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Campus activates creativity for annual arts affair

By Juliette Martin

Section: Arts, Featured

May 19, 2012

Even with finals looming, the final weekend in April proved truly incredible. In part, this was because the Leonard Bernstein Festival for the Creative Arts brought art, dance and music to venues across campus. Meanwhile, a number of theater productions were being staged alongside the semester shows of countless clubs. To top it all off, students danced on Chapels Field as Nite Jewel, Phantogram, Childish Gambino and fun. performed. No matter where you looked, somebody was performing in every possible nook and cranny.

Though it was virtually impossible not to encounter one of the aforementioned performances, Springfest was the most prominent event, dominating student interest by recruiting hot new acts. Bringing such in-demand artists to Brandeis is no small achievement, and students showed their appreciation by displaying maximum enthusiasm. Even before you arrived at Chapels Field, you could hear the performers virtually everywhere on campus. Once there, students alternatively danced, packed the stage and lounged on the hill in order to enjoy the sunlight. With finals drawing ever nearer, Springfest provided the perfect distraction and proved hard to leave once it pulled you in.

fun. far exceeded the energy and enthusiasm in person than on their albums. Where their recorded music is light-hearted and minimally complex pop music, live they showed significant musicianship and, moreover, excellent showmanship by frontman Nate Reuss, formerly of The Format. Party ballads like “We Are Young” and “Some Nights” were familiar to Brandeisians and the crowd sang enthusiastically, if off-key.

Childish Gambino created an atmosphere of freneticism, both offending charming students with charisma and alarmingly descriptive lyrics. The crowd appreciated his immense stage presence, anticipating the performance for more than half an hour while the stage crew broke down fun. before Gambino began. We especially appreciated the last few songs, which Gambino performed sans Georgetown University t-shirt.

Not far from Chapels Field, the Shapiro Campus Center (SCC) was flooded with entertainment. Several music groups performed in the atrium during the course of the day. The SCC theater wasn’t left out of the action—students staged a variety of shows that showed off what they’d been working on during the semester. With groups ranging from the highly professional to the amateur, the eclectic selection was indicative of the great array of talent present at Brandeis. Leading up to the festival, students decorated the SCC with several installations that shined on their own and strengthened the creative atmosphere. Outside the SCC, students and children—a rare and welcome presence on a college campus—decorated the sidewalk with brightly colored chalk.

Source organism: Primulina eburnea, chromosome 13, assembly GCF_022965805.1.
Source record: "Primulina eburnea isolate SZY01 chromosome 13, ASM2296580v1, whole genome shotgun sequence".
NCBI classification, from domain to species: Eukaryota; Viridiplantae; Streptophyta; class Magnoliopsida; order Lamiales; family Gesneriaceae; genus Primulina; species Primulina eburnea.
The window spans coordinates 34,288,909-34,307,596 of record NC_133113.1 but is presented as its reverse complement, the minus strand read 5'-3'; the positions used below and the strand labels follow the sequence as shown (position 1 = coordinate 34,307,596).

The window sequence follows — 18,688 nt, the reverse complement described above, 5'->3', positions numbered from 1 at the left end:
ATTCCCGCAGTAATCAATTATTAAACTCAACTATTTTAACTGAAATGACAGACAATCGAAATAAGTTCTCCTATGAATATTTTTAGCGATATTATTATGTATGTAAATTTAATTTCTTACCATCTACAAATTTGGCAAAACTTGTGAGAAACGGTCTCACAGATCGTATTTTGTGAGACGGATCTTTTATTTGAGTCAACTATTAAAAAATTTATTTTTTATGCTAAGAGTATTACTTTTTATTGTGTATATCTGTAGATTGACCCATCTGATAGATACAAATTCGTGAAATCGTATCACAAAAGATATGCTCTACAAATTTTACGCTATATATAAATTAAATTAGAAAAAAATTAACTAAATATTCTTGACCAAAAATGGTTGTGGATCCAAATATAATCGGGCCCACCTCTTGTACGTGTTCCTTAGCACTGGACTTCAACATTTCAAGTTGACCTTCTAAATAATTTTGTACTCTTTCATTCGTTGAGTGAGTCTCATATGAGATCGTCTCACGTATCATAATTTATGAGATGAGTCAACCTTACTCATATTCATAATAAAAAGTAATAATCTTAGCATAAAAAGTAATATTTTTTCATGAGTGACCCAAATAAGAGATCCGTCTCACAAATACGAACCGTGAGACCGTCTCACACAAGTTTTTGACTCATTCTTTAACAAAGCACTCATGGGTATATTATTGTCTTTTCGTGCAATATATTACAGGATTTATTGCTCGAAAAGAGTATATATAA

The day before Springfest, the all-female a cappella group Too Cheap For Instruments (TCFI) held its Third Annual Folk Fest on the Great Lawn. This event exemplified everything the arts festival is about. TCFI brought in non-Brandeisian folk singers to perform for the audience and, although the songs were not something we would usually be into, we could not help but tap our feet. One standout was The Four Legged Faithful, a four-person group that describes itself as “Americana/Folk/Bluegrass.” Several stands were also set up selling handmade crafts, such as jewelry, bags and pottery. The highlight of the festival, however, was TCFI’s performance itself. The group sings admirably, blending their voices together perfectly. Although they were a bit difficult to hear at times, this was the venue’s fault more than their’s. The group, which is known for its novelty songs, somewhat disappointed the audience, however, when they did not perform one.

The theater community also came out in full force for the weekend. The serious and heart-wrenching “Next to Normal” made a great impact, while the smaller, light-hearted student-adaptation of the web series “Dr. Horrible’s Sing-Along Blog” was performed in the Ridgewood Commons. The improv group Boris’ Kitchen also staged its semester show.

With so much happening, it was almost difficult to keep track of all the events, and it was certainly tempting to dart wildly from place to place in a mad attempt to experience it all somehow. Campus is rarely as alive as it is during this weekend of the arts, creating a strong sense of community and connection. There was truly something for every niche of Brandeis society to enjoy.

Planning something right before finals week is always dangerous; after all, what if no one comes? Despite this potential complication, the arts thrived. It was wonderful to see many clubs, groups and individuals showing what they do, what makes them special—essentially showing the many kinds of Brandeisian creativity. From the perspective of first-year students, wandering around a familiar campus to find it packed with entirely unexpected art and performance was truly astounding. It’s difficult to forget the sheer wealth of creative energy present at Brandeis with so many performances throughout the year, but to be confronted with all of it in one weekend, with some seriously accomplished outsiders in the form of Springfest performers, is an entirely and absolutely wonderful experience.

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